A British advertising watchdog is continuing its crack down on influencer marketing. On the heels of asserting this past summer that #BrandAmbassador is not a valid disclosure in accordance with the Code of Non-broadcast Advertising, Sales Promotion and Direct Marketing, and more recently finding that even if an influencer is not explicitly paid for a post, she must disclose if she has some other connection with the brand at play, the British Advertising Standards Authority (“ASA”) is turning its attention to Instagram stories, and whether or not influencers are properly altering their followers of their relationships with brands. 

In a recently-released ruling, the British ASA revealed that after receiving a consumer complaint, it initiated a probe into fast fashion giant ASOS and Zoe Sugg – aka Zoella – after the heavily-followed YouTube personality posted a photo of herself wearing a dress from ASOS to her Instagram story in July 2019, along with the caption, “Lots of you loving the dress I’m wearing in my newest photos! It’s from @missselfridge. Swipe up to shop.” In addition to alerting her followers about where to purchase the dress (“swiping up on the story took users to a product page on the ASOS website,” according to the ASA), she included “additional text at the bottom right-hand side of the image, that stated ‘*affiliate.’”

The problem with Sugg’s post, according to the ASA, a self-regulatory organization tasked with ensuring that advertising across all media in the United Kingdom is free of misleading, harmful or offensive advertisements? The “affiliate” disclosure was “obscured by the direct message icon.” 

In response to the ASA’s investigation, which named both ASOS and Sugg by way of her legal entity Zoe Sugg Ltd, a representative for ASOS “accepted that the disclosure in the story was not sufficiently prominent,” but said the company “believed that in principle the disclosure ‘affiliate’ should be considered adequate to signpost where there is a purely affiliate relationship in place between a brand and influencer.” 

In its decision, dated April 22, the ASA paid specific attention to the use of the term “affiliate.” Citing a September 2019 research report conducted for the ASA by Ipsos MORI on “Labelling of influencer advertising,” the watchdog pointed to “findings [that] demonstrated the challenge of obviously differentiating all types of advertising content – including traditional brand ads from other content on social media platforms,” and asserted that “although the word ‘affiliate’ was obscured on the Instagram story,” it considered whether the term itself “would be sufficient to obviously identify an ad as such.” 

While both ASOS and Sugg – who is “an ASOS affiliate which meant that she could earn commission from ASOS sales through a third-party influencer network” – cited “various examples” in the ASA research report that “they believed supported their argument that ‘affiliate’ was a sufficient label to communicate that content was an affiliate ad,” as distinct from a regular ad, the ASA was unpersuaded. The agency asserted that “in no example where ‘affiliate’ was used in isolation did more than 45 percent of participants recognize it as an ad.” With that in mind, the ASA stated, “We considered that the term ‘affiliate’ was therefore unlikely to be sufficiently clear as a standalone label to ensure affiliate ads were obviously identifiable.”

“We concluded that [post] was not obviously identifiable as an ad,” the ASA states, noting that because Sugg “would receive a commission for any sales generated by ASOS.com from purchases made through the link” that she shared, the post was, in fact, an ad that “did not make clear its commercial intent, and therefore breached the Code of Non-broadcast Advertising, Sales Promotion and Direct Marketing.”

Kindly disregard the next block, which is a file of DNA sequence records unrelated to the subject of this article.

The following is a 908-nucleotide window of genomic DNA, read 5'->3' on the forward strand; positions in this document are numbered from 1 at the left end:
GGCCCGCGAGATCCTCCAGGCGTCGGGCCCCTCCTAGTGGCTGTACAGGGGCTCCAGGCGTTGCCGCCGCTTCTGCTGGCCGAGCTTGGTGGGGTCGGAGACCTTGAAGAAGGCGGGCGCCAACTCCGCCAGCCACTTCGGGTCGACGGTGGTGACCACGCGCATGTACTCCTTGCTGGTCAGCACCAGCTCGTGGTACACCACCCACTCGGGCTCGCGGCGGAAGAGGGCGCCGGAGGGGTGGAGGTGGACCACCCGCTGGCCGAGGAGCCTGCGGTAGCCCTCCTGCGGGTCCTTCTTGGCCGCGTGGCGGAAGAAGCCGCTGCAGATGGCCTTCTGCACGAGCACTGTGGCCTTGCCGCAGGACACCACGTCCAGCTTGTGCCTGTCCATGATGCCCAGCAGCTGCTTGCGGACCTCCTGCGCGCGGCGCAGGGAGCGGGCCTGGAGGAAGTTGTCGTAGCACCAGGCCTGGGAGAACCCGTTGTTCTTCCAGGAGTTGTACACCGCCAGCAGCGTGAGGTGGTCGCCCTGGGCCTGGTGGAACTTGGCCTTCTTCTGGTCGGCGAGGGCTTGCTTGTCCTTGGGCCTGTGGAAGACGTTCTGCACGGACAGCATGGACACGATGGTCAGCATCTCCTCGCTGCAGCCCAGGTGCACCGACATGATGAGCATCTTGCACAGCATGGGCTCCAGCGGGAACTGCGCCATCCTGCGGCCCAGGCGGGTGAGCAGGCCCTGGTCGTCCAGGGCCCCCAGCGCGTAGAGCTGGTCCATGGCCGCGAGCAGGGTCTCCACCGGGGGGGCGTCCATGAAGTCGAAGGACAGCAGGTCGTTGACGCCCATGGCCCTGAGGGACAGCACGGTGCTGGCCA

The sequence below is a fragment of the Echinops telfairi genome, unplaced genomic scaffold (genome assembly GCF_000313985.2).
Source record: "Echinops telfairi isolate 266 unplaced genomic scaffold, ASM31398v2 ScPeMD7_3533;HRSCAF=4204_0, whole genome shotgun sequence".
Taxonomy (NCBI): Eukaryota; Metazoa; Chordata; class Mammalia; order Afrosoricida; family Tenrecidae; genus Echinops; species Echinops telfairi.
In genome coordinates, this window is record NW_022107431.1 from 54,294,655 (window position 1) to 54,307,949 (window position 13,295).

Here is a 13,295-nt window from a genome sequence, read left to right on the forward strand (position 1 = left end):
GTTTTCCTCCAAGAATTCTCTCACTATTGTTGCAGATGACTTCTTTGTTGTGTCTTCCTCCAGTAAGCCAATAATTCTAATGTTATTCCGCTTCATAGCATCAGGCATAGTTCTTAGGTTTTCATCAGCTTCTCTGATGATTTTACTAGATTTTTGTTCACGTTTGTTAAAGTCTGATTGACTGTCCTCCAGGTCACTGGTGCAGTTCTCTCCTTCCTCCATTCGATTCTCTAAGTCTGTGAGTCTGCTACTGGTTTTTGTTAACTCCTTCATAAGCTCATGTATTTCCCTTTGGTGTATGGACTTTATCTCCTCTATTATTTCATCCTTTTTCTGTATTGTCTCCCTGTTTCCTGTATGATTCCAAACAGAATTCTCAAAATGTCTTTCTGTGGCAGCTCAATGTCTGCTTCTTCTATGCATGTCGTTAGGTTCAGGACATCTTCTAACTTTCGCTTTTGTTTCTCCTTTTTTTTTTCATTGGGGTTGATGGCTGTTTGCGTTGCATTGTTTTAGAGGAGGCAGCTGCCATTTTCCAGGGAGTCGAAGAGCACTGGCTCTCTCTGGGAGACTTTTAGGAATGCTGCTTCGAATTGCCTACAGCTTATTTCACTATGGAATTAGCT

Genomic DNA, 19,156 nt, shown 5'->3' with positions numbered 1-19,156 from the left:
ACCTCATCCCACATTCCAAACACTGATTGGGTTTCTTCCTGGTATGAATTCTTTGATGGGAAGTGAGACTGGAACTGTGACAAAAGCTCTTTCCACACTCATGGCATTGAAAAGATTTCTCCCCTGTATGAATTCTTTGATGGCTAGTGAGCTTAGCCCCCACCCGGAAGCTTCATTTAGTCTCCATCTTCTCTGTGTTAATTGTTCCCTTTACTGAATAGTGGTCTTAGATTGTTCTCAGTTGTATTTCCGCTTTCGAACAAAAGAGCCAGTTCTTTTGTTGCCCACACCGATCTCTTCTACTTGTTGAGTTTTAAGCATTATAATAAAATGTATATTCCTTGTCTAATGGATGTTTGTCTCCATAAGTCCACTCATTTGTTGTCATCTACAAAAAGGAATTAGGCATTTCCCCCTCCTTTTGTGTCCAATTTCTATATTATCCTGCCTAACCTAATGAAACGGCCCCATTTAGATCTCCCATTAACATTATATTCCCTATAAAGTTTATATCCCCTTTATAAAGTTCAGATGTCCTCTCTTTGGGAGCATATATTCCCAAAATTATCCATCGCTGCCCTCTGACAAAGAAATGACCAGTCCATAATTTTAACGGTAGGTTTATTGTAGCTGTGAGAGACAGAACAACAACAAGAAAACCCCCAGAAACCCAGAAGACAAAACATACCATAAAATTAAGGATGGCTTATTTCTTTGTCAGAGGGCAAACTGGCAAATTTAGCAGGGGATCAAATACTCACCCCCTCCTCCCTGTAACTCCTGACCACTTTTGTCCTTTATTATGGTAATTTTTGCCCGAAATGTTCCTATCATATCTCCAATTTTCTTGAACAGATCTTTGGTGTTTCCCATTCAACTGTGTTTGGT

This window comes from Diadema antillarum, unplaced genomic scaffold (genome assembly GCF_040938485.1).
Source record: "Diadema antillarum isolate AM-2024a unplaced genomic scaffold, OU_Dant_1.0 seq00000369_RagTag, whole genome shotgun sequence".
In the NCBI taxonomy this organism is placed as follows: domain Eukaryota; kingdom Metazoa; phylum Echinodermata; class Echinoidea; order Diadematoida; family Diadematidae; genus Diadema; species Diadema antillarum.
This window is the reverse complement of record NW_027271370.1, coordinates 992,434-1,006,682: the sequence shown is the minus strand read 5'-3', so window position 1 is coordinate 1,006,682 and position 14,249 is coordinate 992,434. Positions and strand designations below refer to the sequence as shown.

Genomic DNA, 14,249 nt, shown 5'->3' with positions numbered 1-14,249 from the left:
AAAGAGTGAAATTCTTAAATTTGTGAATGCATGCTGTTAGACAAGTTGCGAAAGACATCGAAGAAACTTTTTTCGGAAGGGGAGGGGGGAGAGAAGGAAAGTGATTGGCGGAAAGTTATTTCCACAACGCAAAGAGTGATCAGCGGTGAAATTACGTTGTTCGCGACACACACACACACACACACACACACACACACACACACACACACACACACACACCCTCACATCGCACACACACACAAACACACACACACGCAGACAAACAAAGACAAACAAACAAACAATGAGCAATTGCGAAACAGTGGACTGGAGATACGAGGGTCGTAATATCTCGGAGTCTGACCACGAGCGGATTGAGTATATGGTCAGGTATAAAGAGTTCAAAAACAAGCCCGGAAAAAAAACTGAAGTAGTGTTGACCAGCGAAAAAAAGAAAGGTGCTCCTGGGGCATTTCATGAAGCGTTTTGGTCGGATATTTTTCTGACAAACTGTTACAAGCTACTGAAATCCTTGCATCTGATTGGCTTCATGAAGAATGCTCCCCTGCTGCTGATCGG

As such, the ASA has ordered that “thead not appear again in the form complained about,” and that going forward, ASOS and Sugg “ensure that affiliate links are obviously identifiable as marketing communications and made clear their commercial intent upfront, for example, by including a clear and prominent identifier such as ‘#ad’ at a minimum.” As is customary for the ASA, there was not a monetary penalty associated with the decision. 

More than merely cracking down on instances of obviously out-of-bounds ads, the ASA is, in actuality, defining the boundaries in connection with what is still an objectively novel form of marketing. Far newer than the traditional television and print advertising models, where the rules are largely well-defined as a result of years of use, influencer marketing has developed relatively quickly into a multi-billion dollar globally-reaching industry, one that was expected to amount to $6.5 billion in value as of 2019. As is often the case with the proliferation of new technologies, the law has struggled to keep up with the rapid rise of the influencer economy and the developments that continue to occur within this sphere. As a result, this is a space that is still rife with uncertainties, a large-scale lack of bright line rules, and an wide array of unchartered examples of how the various legal rules and guidelines that do exist, all of which vary by jurisdiction, will be enforced (or in many cases, not enforced).

In addition to providing guidance of the use of the terms “Brand Ambassador” and “Affiliate,” the ASA has also shed light on how many followers it takes to reach “celebrity” status in the eyes of the Code of Non-broadcast Advertising, Sales Promotion and Direct Marketing (hint: 30,000 is apparently enough). Meanwhile, the Competition and Markets Authority published – and has taken various famous figures to task over – its influencer-specific guidance in January 2019, called, “Social media endorsements: being transparent with your followers,” which requires that “any form of reward, including money, gifts of services or products, or the loan of a product, is ‘payment’ – whether you originally asked for it or got sent it out of the blue” be disclosed by way of clear language, such as “#Ad, #Advert, and using the ‘Paid Partnership’ tool on Instagram in addition to these hashtags.”